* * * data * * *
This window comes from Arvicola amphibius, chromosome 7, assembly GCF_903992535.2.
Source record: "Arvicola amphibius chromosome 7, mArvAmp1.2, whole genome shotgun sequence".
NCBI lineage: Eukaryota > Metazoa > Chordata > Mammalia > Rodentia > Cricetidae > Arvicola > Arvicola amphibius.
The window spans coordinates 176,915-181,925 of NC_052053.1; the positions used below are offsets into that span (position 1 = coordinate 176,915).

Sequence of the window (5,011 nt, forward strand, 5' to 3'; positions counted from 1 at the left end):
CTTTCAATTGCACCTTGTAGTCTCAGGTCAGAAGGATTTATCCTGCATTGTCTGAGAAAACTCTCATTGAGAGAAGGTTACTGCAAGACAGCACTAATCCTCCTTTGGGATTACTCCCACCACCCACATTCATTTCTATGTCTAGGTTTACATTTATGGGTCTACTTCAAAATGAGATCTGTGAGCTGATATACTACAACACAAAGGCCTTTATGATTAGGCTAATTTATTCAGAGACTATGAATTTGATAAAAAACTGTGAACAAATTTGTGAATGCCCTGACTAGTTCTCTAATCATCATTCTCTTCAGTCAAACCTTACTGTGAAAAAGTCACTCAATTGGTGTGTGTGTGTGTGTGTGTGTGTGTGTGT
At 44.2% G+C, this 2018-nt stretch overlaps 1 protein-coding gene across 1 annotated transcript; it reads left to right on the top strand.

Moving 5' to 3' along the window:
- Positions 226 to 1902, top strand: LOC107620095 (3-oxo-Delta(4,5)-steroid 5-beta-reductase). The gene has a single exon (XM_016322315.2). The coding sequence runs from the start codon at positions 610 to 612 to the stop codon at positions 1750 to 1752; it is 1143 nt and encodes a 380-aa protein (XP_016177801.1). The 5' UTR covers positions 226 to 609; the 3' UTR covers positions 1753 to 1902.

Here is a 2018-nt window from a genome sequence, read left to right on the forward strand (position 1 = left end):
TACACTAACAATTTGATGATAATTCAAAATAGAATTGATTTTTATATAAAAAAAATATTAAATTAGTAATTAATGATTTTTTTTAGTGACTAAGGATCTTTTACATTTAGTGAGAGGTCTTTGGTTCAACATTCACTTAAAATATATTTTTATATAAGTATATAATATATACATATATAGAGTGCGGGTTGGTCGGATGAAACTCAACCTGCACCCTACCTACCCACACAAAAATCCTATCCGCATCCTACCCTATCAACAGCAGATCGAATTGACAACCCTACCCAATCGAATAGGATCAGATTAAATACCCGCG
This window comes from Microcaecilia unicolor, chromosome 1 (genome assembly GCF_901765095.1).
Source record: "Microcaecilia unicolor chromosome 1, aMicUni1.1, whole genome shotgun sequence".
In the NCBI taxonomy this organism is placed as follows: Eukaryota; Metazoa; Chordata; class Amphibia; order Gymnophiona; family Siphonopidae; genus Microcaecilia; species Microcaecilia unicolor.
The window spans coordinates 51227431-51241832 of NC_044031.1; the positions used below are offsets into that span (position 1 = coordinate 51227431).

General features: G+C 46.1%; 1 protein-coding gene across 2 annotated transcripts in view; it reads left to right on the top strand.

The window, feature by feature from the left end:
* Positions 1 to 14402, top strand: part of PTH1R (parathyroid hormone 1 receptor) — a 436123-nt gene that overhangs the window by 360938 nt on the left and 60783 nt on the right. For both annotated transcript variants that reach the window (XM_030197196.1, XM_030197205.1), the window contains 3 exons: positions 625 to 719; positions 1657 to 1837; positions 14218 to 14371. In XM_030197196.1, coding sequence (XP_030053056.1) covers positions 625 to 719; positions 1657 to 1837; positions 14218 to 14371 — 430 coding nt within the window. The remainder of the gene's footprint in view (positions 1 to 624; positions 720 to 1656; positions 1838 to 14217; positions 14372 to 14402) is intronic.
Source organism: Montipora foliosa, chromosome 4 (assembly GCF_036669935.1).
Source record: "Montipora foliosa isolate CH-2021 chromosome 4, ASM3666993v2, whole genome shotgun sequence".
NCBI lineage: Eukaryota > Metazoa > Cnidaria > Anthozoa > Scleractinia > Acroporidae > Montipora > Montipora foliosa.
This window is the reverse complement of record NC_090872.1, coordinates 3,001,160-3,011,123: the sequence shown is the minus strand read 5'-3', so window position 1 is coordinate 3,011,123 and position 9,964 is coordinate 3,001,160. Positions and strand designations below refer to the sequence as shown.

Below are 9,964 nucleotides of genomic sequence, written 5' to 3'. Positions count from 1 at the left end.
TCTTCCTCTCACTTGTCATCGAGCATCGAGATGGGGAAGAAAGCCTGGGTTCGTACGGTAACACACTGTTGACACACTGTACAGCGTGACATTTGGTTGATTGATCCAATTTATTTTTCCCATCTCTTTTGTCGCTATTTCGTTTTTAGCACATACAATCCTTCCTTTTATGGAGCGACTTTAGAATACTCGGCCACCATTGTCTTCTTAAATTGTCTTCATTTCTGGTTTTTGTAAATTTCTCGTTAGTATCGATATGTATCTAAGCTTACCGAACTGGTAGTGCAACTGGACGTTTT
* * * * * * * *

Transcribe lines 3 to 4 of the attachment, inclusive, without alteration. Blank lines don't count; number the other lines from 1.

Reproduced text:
NCBI lineage: Eukaryota > Metazoa > Chordata > Mammalia > Rodentia > Cricetidae > Arvicola > Arvicola amphibius.
The window spans coordinates 176,915-181,925 of NC_052053.1; the positions used below are offsets into that span (position 1 = coordinate 176,915).